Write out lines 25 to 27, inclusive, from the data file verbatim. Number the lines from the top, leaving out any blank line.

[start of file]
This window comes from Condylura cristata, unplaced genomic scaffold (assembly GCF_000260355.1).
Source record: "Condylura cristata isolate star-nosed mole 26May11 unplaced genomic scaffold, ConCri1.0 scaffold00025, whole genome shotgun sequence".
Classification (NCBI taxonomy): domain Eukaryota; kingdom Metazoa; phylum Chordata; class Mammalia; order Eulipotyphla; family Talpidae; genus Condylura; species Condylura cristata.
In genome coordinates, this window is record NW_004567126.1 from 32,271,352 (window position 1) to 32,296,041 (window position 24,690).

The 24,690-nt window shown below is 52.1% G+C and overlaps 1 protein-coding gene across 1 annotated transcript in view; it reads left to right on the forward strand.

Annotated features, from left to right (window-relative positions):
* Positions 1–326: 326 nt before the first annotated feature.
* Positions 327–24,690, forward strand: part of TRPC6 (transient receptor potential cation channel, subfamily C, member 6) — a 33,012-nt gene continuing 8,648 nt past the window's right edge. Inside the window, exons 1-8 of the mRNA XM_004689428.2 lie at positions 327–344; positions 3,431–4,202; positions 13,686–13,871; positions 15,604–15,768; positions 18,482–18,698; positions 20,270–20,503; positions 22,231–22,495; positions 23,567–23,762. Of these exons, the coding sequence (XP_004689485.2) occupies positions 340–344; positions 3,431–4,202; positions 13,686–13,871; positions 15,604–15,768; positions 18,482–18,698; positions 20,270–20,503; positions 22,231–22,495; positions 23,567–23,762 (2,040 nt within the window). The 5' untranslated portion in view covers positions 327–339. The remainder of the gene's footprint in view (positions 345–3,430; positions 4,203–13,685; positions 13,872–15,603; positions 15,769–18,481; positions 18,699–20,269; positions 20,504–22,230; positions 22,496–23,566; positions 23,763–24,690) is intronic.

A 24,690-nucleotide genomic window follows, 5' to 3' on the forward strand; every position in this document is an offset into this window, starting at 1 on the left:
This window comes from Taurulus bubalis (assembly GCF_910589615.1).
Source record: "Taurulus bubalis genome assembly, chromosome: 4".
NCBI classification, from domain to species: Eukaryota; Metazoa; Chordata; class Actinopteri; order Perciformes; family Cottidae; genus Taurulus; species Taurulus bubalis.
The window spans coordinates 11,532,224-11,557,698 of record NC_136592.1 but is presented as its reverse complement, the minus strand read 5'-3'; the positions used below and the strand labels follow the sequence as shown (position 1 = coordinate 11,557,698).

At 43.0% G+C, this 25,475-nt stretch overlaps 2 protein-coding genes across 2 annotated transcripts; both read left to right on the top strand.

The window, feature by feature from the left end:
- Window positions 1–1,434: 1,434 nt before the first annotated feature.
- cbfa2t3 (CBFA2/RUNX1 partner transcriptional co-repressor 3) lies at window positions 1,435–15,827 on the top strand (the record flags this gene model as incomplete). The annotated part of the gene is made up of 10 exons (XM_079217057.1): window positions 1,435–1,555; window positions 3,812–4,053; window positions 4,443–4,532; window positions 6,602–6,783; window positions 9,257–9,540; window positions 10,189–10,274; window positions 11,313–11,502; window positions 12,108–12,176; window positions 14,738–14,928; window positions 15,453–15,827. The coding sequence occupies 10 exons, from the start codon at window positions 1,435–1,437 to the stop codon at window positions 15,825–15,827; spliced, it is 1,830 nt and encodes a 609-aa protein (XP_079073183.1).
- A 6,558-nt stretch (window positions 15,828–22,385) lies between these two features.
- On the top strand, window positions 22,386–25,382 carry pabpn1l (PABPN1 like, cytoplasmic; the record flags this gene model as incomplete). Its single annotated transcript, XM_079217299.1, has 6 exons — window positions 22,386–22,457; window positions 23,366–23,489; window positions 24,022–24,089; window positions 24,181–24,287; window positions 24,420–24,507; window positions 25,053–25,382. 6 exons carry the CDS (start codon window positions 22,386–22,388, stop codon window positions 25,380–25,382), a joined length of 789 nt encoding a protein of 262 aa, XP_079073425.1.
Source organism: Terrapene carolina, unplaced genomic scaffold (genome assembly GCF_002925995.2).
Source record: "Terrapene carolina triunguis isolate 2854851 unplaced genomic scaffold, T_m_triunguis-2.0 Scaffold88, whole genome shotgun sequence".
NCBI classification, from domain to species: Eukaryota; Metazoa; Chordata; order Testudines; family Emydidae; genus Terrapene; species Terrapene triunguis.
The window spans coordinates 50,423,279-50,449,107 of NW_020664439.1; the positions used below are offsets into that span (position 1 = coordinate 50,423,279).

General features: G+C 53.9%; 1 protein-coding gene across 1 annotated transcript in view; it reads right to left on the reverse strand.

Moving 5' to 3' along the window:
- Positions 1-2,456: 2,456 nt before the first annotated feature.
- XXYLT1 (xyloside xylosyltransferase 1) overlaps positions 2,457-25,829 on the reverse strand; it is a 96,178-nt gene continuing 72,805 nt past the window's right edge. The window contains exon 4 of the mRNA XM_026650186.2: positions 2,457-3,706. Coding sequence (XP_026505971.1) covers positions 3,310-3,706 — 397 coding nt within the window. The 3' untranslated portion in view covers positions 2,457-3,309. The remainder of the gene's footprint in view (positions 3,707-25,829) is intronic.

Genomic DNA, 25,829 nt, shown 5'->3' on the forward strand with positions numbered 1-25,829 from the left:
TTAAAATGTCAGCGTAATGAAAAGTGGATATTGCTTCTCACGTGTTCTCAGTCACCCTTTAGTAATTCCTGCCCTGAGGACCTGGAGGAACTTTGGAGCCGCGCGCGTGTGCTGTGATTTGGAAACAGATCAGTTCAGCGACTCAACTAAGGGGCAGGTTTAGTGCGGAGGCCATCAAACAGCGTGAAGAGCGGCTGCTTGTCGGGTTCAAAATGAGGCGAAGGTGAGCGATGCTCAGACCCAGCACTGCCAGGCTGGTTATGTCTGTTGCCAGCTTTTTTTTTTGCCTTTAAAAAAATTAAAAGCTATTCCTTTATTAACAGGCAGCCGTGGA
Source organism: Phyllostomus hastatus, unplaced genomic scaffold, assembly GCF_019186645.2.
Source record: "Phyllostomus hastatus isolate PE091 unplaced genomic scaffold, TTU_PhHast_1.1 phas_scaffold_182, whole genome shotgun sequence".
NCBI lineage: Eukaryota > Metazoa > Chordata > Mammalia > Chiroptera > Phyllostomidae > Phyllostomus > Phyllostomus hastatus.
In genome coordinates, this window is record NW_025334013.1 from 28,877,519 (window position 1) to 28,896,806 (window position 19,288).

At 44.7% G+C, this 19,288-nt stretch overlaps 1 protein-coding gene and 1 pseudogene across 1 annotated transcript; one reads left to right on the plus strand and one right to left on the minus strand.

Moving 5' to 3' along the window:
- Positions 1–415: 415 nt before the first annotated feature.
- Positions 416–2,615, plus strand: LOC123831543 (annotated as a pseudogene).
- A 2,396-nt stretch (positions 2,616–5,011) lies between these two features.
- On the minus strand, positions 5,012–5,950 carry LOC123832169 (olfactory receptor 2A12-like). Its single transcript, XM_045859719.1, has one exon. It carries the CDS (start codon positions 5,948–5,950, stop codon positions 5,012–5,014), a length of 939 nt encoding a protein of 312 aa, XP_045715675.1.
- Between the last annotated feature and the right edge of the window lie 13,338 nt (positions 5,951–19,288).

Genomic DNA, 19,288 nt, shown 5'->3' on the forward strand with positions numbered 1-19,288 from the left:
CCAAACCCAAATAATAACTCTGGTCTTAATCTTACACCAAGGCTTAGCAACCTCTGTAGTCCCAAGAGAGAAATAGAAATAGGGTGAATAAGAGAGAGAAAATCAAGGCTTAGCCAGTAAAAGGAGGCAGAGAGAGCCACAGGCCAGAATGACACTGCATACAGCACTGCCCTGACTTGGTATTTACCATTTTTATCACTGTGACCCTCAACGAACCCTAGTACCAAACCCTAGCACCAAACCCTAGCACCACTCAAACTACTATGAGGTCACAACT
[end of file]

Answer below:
Moving 5' to 3' along the window:
- Positions 1-2,456: 2,456 nt before the first annotated feature.
- XXYLT1 (xyloside xylosyltransferase 1) overlaps positions 2,457-25,829 on the reverse strand; it is a 96,178-nt gene continuing 72,805 nt past the window's right edge. The window contains exon 4 of the mRNA XM_026650186.2: positions 2,457-3,706. Coding sequence (XP_026505971.1) covers positions 3,310-3,706 — 397 coding nt within the window. The 3' untranslated portion in view covers positions 2,457-3,309. The remainder of the gene's footprint in view (positions 3,707-25,829) is intronic.